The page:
Verses 21 to 35

So, if someone sins against us, this is what we should do to win the person over and to restore the person’s broken relationship to the Lord and to us.

And how often should we be prepared to forgive someone when he sins against me? That’s the next question. So, here’s this person and he keeps sinning against me. How many times should I forgive him? The rabbis said you should forgive someone up to three times but no more. After all, you don’t want someone to take advantage of your kindness; and so you should limit your willingness to forgive. However, Peter has been learning from the Lord about being gracious and patient and kind. So, in verse 21 he suggests that we should be more forgiving than the rabbis. So, we should be prepared to forgive someone up to seven times. Right? Wrong. The Lord replies that we should be willing to forgive, not up to seven times, but up to seventy-seven times. And when he says seventy-seven times, he means we should always be ready to forgive someone. We should never stop forgiving them. There should be no restriction on how often we forgive one another.

It’s possible the Lord is alluding to the stories of Cain and Lamech in Genesis 4. After the Lord pronounced his judgment on Cain for killing Abel, Cain complained that it was too much for him to bear, because whoever finds him will kill him. And the Lord said, ‘Not so. If anyone kills Cain, he will suffer vengeance seven times over.’ And the Lord put a mark on Cain to protect him. Then we read of one of Cain’s descendants called Lamech, who boasted to his wives that he had killed a young man who had wounded him. So, someone had only wounded him. They had hurt him. And he responded by killing the other person and boasting about it. And so, he was excessively vengeful. He attitude was: If you hurt me, I will kill you. And he said that if Cain is avenged seven times, then, he, Lamech, will be avenged seventy-seven times. He’s promoting excessive vengeance. And if we were all like Lamech, then we’d be living in a bloody and dangerous world where they would be no limit to what someone might do to take revenge on us. But we’re not to be like that, because, according to the Lord, instead of being excessively vengeful, we should be excessively forgiving. Instead of taking revenge, we should forgive. And there should be no limit on the number of times we’re prepared to forgive the person who sins against us and who then comes to us, asking for forgiveness. When someone asks us for forgiveness, we should give it.

And to underscore his point, the Lord told a parable about a man who owed the king a vast amount of money. He owed the king a fortune: 10,000 talents. Millions of pounds. It was an impossible amount to repay. And since he wasn’t able to repay it, the king ordered that he and his family should be sold to repay the debt. The price the king would get for them would not cover the debt, but it shows us that the man’s situation was hopeless. He owed the king a fortune which he could not pay.

The man asked the king to be patient. He says he’ll repay the debt in time. But it’s impossible. He owes the king too much. And the king presumably understands that there’s no way he can repay the debt. But instead of selling the man into slavery, he forgives him by cancelling the debt. As far as the king is concerned, this man owes him nothing.

Then the man goes out and sees a fellow-servant who owes him money. 100 denari was a lot of money, because a hired worker might get one denarius for a day’s work. So, it’s a few thousand pounds. But it’s nothing compared to the amount the first man owed the king. The man grabbed his fellow-servant and began to choke him and demanded his money. The fellow-servant did what the first man had done: he fell to his knees and asked for time to repay it. But the man refused and threw his fellow-servant into prison until he could repay the debt.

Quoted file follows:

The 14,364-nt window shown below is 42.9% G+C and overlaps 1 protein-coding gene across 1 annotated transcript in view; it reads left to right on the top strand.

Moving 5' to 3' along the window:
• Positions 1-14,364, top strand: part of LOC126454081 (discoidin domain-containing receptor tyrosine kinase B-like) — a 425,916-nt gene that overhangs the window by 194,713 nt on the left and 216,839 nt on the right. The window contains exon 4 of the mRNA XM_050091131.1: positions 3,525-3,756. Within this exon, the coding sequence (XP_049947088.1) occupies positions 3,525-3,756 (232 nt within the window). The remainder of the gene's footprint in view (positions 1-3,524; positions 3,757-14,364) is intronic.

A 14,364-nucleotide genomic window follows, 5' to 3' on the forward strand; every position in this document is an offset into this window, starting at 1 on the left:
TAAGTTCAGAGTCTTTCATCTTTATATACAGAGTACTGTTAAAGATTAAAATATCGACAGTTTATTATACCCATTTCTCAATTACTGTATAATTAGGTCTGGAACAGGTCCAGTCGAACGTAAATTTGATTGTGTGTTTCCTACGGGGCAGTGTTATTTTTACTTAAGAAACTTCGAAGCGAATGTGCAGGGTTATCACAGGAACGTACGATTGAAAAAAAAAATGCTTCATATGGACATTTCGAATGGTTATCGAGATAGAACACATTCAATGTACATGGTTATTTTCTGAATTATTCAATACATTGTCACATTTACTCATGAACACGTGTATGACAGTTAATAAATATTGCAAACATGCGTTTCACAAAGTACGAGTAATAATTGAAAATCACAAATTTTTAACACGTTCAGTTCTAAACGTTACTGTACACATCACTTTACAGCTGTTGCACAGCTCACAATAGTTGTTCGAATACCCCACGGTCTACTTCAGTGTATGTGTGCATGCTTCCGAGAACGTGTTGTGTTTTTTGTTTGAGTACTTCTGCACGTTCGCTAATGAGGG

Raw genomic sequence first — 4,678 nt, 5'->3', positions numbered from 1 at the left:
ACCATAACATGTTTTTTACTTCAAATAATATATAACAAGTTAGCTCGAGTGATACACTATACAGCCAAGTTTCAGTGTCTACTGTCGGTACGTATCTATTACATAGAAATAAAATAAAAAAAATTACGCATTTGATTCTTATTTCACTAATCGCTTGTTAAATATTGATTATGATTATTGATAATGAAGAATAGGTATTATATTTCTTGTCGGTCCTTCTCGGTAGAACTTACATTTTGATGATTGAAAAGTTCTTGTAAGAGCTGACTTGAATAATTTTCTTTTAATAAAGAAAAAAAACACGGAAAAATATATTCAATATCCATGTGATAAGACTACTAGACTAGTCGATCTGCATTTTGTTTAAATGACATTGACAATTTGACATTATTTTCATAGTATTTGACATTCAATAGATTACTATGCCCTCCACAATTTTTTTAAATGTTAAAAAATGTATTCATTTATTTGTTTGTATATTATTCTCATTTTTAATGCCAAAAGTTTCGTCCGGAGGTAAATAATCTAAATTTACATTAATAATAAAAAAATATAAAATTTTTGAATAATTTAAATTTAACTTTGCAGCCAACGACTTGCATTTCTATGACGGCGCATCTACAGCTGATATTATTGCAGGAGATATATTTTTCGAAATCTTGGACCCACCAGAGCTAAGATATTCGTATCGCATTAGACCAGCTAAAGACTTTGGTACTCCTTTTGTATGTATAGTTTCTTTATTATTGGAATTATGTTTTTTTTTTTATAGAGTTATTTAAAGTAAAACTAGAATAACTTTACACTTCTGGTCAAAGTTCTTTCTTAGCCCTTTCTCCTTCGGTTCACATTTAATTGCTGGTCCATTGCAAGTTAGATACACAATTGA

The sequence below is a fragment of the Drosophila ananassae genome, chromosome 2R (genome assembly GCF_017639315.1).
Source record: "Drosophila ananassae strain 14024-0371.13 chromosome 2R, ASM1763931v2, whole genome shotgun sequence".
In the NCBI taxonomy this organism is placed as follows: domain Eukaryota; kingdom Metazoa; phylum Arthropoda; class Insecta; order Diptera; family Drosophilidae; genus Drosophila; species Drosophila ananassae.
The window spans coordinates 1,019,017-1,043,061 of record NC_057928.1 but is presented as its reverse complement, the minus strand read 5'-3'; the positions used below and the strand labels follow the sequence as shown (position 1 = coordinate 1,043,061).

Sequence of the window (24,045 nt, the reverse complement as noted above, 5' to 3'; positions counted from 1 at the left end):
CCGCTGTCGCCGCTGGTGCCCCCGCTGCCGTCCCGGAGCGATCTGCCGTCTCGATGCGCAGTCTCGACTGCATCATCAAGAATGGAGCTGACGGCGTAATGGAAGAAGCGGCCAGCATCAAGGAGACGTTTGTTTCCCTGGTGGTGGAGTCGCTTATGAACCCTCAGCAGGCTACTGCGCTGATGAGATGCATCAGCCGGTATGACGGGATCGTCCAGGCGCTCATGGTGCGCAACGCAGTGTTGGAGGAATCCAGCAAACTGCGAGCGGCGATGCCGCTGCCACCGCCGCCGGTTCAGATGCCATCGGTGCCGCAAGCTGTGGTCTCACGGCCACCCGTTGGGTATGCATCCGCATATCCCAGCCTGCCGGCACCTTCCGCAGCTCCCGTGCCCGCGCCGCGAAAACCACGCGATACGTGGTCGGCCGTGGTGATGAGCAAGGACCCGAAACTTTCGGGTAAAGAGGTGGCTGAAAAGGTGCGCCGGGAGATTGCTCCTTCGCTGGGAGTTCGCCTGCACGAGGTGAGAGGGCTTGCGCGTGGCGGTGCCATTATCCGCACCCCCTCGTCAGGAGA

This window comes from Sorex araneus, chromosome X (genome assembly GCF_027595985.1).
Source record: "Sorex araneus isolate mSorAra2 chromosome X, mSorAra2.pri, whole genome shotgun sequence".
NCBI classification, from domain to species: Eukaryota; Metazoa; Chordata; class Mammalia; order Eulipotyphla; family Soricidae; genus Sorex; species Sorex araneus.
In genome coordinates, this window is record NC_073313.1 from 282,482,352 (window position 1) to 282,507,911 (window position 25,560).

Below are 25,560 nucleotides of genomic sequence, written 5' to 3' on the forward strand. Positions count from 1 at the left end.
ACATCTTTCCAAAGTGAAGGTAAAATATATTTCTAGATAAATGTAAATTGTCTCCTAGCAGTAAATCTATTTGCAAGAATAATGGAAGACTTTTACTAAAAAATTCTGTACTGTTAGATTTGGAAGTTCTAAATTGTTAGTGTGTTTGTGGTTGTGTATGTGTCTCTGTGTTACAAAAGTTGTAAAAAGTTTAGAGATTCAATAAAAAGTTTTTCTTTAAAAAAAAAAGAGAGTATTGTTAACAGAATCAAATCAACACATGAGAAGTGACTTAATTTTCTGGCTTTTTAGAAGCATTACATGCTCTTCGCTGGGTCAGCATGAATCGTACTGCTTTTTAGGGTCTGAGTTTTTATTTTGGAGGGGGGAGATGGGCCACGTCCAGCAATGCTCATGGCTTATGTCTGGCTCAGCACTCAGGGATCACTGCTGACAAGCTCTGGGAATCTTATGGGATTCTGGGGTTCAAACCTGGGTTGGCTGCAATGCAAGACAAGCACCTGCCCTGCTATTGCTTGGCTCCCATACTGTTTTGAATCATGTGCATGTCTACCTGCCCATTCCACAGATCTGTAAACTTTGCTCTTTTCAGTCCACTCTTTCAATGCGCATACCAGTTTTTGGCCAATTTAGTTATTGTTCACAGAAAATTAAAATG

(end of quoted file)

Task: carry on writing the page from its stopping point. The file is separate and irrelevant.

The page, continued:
And when the other servants saw what he had done, they reported it to the king. And the king summoned him and called him a wicked servant. And he was wicked, because this was a wicked thing to do. He who had received mercy from the king should have shown mercy to his fellow-servant. He who had been forgiven so much should have been willing to forgive.

And the point of the parable is that each one of us has been forgiven by God. We owed him a life of perfect obedience; and none of us has been able to give him what we owed. And anything we might do now cannot make up for our past sin. Even if we started to do everything right from this moment on — which in itself is impossible — but say we were able to do everything right from this moment on, it would not make up for our past sins. And in fact, because we sin against God every day, then every day we’re only increasing our debt to God. And there’s nothing we can give to God to make up for our disobedience. And so, all of us were liable to God’s wrath and curse because all of us are sinners who fall short of doing his will.

I say that ‘all of us were liable to God’s wrath and curse’, because the good news of the gospel is that Christ has paid for our sins with his life and through faith in him we are pardoned. And he shares his perfect obedience with all who believe. And so, our debt is cancelled; and God treats us as if we did everything right; and we’re set free from God’s wrath and curse.

And since God has forgiven us so much, he expects us to forgive one another. But if we’re like the unmerciful servant, who refused to forgive his fellow-servant, then we can expect no forgiveness from God. That’s the Lord’s warning at the end of the parable. And he means we can have no assurance of salvation unless we forgive and show mercy to our fellow-servants. And we want to have assurance, don’t we? We want to know that we’ve been accepted by God and that we belong to him and that we’re on the narrow way that leads to life, and not on the broad road to destruction. We want assurance about these things. But the Lord Jesus won’t give the unforgiving person any assurance at all.

And a willingness to forgive our fellow-servants is a sign that we’ve been accepted by God and that we belong to him. And so, may that sign be seen in us more and more and may we become more and more willing and able to forgive one another, just as God in Christ has forgiven us.